Jake Paul doesn’t need Dis­ney

YouTube al­ready pro­vides an army for the 20-year-old so­cial me­dia star, who has abruptly left his role on TV’s ‘Bizaard­vark’

The Washington Post Sunday - - ARTS & STYLE - BY ABBY OHLHEISER TAY­LOR JEWELL/INVISION/AS­SO­CI­ATED PRESS abi­gail.ohlheiser@wash­post.com

It didn’t mat­ter whether Jake Paul was a ter­ri­ble rap­per in real life or whether he just played one for the YouTube views. What did mat­ter is that he had 75 mil­lion views on “It’s ev­ery­day bro,” a mu­sic video cen­tered on one of the catch­phrases from his daily YouTube vlogs.

So what if it felt like al­most ev­ery YouTu­ber, in­clud­ing his own brother, made videos roast­ing the song? So what if clas­sic lines, such as “Eng­land is my city,” “Dis­ney chan­nel flow” and “I just dropped some new merch and it’s sell­ing like a god church,” all be­came mock­ing YouTube memes? Paul’s merch now in­cludes a “like a god church” hoodie.

So what if a lo­cal news story ear­lier this month re­vealed that the Los Angeles-based YouTube star is an ex­tremely bad neigh­bor — com­plete with burn­ing fur­ni­ture and the hordes of young tween fans who wait out­side his home ev­ery day (some­times with their par­ents in tow) to catch a glimpse of their idol? The seg­ment went vi­ral, and now you know who he is. Maybe some of you even like him.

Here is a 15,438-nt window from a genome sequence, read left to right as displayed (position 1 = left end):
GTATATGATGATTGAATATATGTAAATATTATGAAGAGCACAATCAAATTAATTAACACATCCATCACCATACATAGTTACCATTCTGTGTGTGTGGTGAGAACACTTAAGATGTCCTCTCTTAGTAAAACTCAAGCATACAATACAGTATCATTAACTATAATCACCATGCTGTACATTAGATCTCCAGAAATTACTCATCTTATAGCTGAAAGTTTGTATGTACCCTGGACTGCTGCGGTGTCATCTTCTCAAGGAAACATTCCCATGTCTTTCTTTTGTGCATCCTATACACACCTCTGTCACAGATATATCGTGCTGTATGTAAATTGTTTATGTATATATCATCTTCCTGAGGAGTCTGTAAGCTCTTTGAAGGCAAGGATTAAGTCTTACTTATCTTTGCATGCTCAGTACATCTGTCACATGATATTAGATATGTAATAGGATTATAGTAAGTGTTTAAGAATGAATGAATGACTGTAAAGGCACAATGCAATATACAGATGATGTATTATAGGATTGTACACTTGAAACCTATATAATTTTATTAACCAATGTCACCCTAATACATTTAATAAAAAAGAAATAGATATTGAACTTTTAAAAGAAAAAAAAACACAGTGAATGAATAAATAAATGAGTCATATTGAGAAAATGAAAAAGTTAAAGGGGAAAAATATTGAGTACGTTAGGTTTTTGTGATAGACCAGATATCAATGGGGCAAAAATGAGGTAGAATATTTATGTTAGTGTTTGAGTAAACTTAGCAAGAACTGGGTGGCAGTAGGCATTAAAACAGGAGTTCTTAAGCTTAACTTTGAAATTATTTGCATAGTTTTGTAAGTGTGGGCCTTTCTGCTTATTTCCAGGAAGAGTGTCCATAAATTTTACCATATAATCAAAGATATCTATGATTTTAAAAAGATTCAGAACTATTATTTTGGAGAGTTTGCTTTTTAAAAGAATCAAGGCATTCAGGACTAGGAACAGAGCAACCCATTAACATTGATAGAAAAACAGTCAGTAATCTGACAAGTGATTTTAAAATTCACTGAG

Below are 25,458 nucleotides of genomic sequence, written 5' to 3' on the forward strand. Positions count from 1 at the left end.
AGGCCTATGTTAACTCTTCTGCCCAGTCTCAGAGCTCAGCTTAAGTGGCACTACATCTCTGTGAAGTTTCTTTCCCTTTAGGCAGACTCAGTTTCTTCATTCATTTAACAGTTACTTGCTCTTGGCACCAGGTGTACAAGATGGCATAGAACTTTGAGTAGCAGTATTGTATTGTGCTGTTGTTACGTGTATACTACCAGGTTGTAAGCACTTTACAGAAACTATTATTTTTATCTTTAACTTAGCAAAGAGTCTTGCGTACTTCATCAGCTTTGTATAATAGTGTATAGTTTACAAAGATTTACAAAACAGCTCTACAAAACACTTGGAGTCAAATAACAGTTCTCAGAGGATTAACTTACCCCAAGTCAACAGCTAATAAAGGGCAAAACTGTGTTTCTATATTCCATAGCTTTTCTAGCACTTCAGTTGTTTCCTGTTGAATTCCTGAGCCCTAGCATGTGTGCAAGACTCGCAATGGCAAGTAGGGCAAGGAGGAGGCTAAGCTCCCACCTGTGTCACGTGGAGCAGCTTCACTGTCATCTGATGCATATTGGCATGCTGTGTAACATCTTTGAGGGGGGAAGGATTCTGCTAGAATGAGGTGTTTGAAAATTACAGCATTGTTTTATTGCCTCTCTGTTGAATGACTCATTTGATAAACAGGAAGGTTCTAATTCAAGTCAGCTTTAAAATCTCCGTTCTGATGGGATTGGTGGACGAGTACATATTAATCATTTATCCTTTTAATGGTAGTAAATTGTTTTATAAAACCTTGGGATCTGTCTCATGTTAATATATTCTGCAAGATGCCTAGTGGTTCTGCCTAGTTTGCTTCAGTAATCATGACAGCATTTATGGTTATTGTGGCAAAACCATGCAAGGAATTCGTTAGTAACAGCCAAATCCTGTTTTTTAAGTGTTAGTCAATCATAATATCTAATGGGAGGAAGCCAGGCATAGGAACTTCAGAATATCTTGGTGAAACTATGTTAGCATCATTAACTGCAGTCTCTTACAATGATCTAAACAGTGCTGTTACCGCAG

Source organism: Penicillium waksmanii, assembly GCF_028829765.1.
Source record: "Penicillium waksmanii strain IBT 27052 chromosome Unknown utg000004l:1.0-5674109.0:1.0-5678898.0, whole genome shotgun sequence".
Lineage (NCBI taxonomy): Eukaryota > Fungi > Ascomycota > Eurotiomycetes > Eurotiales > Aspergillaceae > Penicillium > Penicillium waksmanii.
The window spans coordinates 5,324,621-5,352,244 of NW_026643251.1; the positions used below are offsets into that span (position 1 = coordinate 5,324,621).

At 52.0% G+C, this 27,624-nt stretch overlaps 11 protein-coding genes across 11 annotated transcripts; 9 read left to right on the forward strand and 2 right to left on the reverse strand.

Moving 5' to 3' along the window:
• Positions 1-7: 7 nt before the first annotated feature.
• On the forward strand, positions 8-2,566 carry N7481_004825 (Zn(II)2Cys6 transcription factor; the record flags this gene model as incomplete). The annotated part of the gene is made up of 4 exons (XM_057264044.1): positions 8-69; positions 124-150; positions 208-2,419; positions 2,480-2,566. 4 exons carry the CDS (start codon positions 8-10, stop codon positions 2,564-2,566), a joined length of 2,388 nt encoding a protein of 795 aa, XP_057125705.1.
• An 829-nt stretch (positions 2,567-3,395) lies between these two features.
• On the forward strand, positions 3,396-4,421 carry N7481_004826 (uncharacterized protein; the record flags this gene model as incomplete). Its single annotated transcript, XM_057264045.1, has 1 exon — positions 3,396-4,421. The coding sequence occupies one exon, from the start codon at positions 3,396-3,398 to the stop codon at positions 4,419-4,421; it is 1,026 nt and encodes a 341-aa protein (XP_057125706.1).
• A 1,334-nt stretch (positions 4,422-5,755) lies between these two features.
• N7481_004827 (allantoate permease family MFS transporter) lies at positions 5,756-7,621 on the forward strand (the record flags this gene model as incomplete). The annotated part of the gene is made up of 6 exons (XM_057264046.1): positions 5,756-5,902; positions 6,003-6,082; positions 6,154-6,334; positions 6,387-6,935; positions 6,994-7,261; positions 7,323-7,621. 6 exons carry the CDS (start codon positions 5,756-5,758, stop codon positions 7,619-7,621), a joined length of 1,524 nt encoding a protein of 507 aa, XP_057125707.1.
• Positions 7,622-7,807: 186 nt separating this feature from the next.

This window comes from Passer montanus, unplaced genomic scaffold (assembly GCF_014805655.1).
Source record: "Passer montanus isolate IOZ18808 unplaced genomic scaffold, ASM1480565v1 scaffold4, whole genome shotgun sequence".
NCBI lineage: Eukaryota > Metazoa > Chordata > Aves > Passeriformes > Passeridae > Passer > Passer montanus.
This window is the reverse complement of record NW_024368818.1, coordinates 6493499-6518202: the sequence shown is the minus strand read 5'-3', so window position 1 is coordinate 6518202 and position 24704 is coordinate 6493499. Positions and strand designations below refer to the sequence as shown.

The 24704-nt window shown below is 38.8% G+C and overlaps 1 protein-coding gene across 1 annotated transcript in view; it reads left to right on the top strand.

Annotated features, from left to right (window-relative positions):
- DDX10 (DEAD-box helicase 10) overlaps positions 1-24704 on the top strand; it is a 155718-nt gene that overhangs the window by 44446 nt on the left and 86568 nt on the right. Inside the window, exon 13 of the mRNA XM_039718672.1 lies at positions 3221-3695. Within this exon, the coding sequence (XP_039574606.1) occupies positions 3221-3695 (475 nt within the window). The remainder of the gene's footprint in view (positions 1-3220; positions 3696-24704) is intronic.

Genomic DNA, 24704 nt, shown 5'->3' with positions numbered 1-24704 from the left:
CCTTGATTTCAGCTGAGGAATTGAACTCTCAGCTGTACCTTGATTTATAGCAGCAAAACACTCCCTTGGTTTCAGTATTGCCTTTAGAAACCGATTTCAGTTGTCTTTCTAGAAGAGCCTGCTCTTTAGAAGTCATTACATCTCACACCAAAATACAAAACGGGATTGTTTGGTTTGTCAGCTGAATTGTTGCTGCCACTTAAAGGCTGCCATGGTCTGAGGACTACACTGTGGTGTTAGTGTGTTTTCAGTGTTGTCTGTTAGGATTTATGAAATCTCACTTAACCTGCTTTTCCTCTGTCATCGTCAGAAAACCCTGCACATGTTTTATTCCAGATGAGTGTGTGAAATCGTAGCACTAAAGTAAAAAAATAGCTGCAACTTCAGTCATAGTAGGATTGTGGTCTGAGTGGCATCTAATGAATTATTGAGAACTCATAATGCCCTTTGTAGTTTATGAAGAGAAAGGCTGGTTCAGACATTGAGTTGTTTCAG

“The Jake Paulers are the strong­est army out there. Dab,” he said to the news crew, dab­bing (it’s a dance move — Google it). It was child­ish, and the “Jake Paulers” loved it: The dab was for them. In each of his vlogs, Paul tells his fans to “dab on them haters.” It’s an­other catch­phrase of his.

Af­ter the news story went vi­ral, Paul abruptly left his role on the Dis­ney Chan­nel show “Bizaard­vark,” where he played a so­cial me­dia star, a move that he treated as no more than a blip on his in­evitable rise to the top. “I have out­grown the chan­nel,” he said in a tweeted state­ment, a ver­sion of which he also vlogged a cou­ple days later.

In other words, it was Dis­ney that was hold­ing him back. He might not be wrong about that: Two days af­ter leav­ing Dis­ney, Paul chal­lenged his fans to get him to 12 mil­lion sub­scribers in 12 months, a goal that he could real­is­ti­cally ac­com­plish — he al­ready has 9 mil­lion sub­scribers, and gains tens of thou­sands of new ones each day.

In the same vlog where he is­sued that chal­lenge, Paul films him­self get­ting kicked out of a pool area for film­ing with­out a per­mit and get­ting yelled at in a Nike store for us­ing its equip­ment with­out sign­ing a waiver.

The Jake Paulers are Paul’s army, and they ex­pect Paul to act like this. His fans are young — tweens, teens and 7-year-olds. And they’re de­voted.

YouTu­bers who speak ill of their man will see their Twit­ter men­tions and com­ments fill up with de­fenses and in­sults. The in­ten­sity of the “Jake Paulers’ ” de­vo­tion to their man has be­come a YouTube meme it­self. Jake Paul could do the worst pos­si­ble thing you could imag­ine — join ISIS maybe, or shoot some­one while stand­ing in the mid­dle of Fifth Avenue, the meme goes, and his fans would cheer it on as “sav­age.”